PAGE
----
NEWARK, New Jersey — Shortly after Martin Brodeur was selected by the New Jersey Devils with the 20th pick in the 1990 NHL draft, the 18-year-old goaltender was confused.
He "didn't know where New Jersey was," Brodeur recalled Tuesday with his trademark grin. Twenty-five years later, he and the franchise are permanently linked.
The Devils will retire the No. 30 jersey of their longtime goaltender and erect a statue during ceremonies Feb. 9 at the game against the Edmonton Oilers.
Brodeur played 21 seasons for New Jersey, leading the Devils to three Stanley Cup titles (1995, 2000, 2003) and winning the Vezina Trophy four times as the NHL's top goalie.
His jersey will join those of defensemen Scott Stevens, Ken Daneyko and Scott Niedermayer in the rafters.
"I'll be right beside the three defensemen who really helped me out be the goalie that I was," Brodeur said.
Brodeur retired last season after playing seven games with the St. Louis Blues, where he now serves as an assistant general manager. He left the game with NHL records for games played (1,266), wins (691) and shutouts (125).
"Very few athletes attain these type of heights in any sport," said Josh Harris, the owner of the Devils.
Also in attendance were CEO Scott O'Neil, President Hugh Weber, GM Ray Shero, coach John Hynes, the current team, plus several hundred fans.
"We're here today to honor Marty Brodeur, who may be the best goalie to play in the NHL ever, maybe one of the best hockey players ever," Harris said. "I'd like to thank the St. Louis Blues for allowing him to come in. He's always going to be a Devil at heart."
In his last season in New Jersey, Brodeur compiled a 19-14-16 record with a .901 save percentage and 2.51 goals against average in 39 games, while splitting time with Cory Schneider.
Schneider is firmly entrenched as New Jersey's No. 1 goaltender, having signed a seven-year, $42 million extension in July 2014. Last season, his first as a starting goaltender in the NHL, Schneider finished with a 26-31-9 mark in 69 games and had a .925 save percentage and 2.26 goals against average.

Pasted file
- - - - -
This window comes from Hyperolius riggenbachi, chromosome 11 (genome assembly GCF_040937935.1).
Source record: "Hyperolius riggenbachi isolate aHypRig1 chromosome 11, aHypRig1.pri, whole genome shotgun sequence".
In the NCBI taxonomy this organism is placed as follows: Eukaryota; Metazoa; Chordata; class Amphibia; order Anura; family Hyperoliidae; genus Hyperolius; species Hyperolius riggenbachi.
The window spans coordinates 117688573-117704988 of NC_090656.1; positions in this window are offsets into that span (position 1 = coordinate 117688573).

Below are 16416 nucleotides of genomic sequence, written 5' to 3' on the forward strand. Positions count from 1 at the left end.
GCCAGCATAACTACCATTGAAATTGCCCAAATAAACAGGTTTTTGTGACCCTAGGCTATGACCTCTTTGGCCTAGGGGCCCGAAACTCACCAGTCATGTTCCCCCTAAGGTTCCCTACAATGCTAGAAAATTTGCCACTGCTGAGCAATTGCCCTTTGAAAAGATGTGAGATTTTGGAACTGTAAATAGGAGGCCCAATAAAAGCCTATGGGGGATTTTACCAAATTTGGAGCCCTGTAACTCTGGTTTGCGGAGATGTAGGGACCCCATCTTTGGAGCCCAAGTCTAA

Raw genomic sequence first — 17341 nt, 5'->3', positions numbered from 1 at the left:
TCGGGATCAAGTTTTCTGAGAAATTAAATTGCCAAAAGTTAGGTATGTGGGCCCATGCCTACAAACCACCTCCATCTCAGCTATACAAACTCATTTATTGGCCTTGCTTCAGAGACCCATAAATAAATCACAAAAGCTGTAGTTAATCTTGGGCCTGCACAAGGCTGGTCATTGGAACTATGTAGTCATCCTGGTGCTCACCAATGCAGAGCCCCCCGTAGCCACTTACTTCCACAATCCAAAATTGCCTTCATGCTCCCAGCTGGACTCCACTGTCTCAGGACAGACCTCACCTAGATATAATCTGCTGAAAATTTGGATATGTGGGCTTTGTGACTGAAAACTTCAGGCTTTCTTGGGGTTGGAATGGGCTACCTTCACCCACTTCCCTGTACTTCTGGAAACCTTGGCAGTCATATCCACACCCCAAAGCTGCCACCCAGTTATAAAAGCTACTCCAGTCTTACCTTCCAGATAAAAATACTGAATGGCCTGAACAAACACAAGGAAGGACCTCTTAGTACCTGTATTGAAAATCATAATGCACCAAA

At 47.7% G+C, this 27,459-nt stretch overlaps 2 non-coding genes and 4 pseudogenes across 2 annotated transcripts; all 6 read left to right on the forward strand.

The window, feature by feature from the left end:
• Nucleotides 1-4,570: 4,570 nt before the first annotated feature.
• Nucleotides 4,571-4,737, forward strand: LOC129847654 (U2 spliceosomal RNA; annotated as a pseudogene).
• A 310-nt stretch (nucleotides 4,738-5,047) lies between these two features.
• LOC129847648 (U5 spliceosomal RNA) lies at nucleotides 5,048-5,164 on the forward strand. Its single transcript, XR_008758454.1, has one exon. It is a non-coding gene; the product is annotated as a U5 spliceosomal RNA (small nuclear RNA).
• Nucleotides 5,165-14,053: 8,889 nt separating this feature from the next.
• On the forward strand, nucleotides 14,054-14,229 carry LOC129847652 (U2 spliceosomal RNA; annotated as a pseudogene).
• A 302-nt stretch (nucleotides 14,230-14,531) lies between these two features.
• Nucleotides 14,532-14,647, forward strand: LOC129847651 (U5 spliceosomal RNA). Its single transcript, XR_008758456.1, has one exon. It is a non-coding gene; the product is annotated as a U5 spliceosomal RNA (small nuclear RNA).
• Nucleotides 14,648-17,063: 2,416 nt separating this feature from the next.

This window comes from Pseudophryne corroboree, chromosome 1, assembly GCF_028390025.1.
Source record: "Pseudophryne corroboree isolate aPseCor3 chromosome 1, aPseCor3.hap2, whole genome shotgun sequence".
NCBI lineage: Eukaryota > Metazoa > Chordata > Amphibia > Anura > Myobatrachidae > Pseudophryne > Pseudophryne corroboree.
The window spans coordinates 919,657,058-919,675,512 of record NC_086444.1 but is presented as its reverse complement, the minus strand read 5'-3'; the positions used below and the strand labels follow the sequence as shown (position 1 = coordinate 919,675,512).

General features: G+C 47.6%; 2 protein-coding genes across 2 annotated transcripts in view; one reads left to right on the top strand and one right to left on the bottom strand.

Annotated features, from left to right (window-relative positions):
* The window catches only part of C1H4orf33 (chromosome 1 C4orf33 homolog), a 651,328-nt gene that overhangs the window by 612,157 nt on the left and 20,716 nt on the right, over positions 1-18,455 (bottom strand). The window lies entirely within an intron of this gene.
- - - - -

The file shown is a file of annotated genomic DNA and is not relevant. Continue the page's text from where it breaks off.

"My last season in New Jersey I didn't play as much as I wanted to," said Brodeur, who denied there was a rift between him and former Devils GM Lou Lamoriello. "For good reason. Look at the guy you have between the pipes now. Because I didn't sign back or didn't work right away (after retiring as an active player) with the Devils, people came to those conclusions.
"I took a step back and it worked out really well. I was happy I played a few games somewhere else, a different organization, to really have a stop in my career to say, 'Wow, I tried it, I played somewhere else.' Last year was time to retire, and I couldn't be happier than I am now."
He retired on Jan. 29 and was immediately hired as a Blues' special assistant to GM Doug Armstrong. In May, he was promoted to assistant GM.
The Canadian has now made his home in St. Louis. But he was asked if he could envision returning to the franchise and the state where he got his start.
"My kids grew up here, I still own a place here," he said. "We'll see what the future brings. I'm really happy with what I'm doing."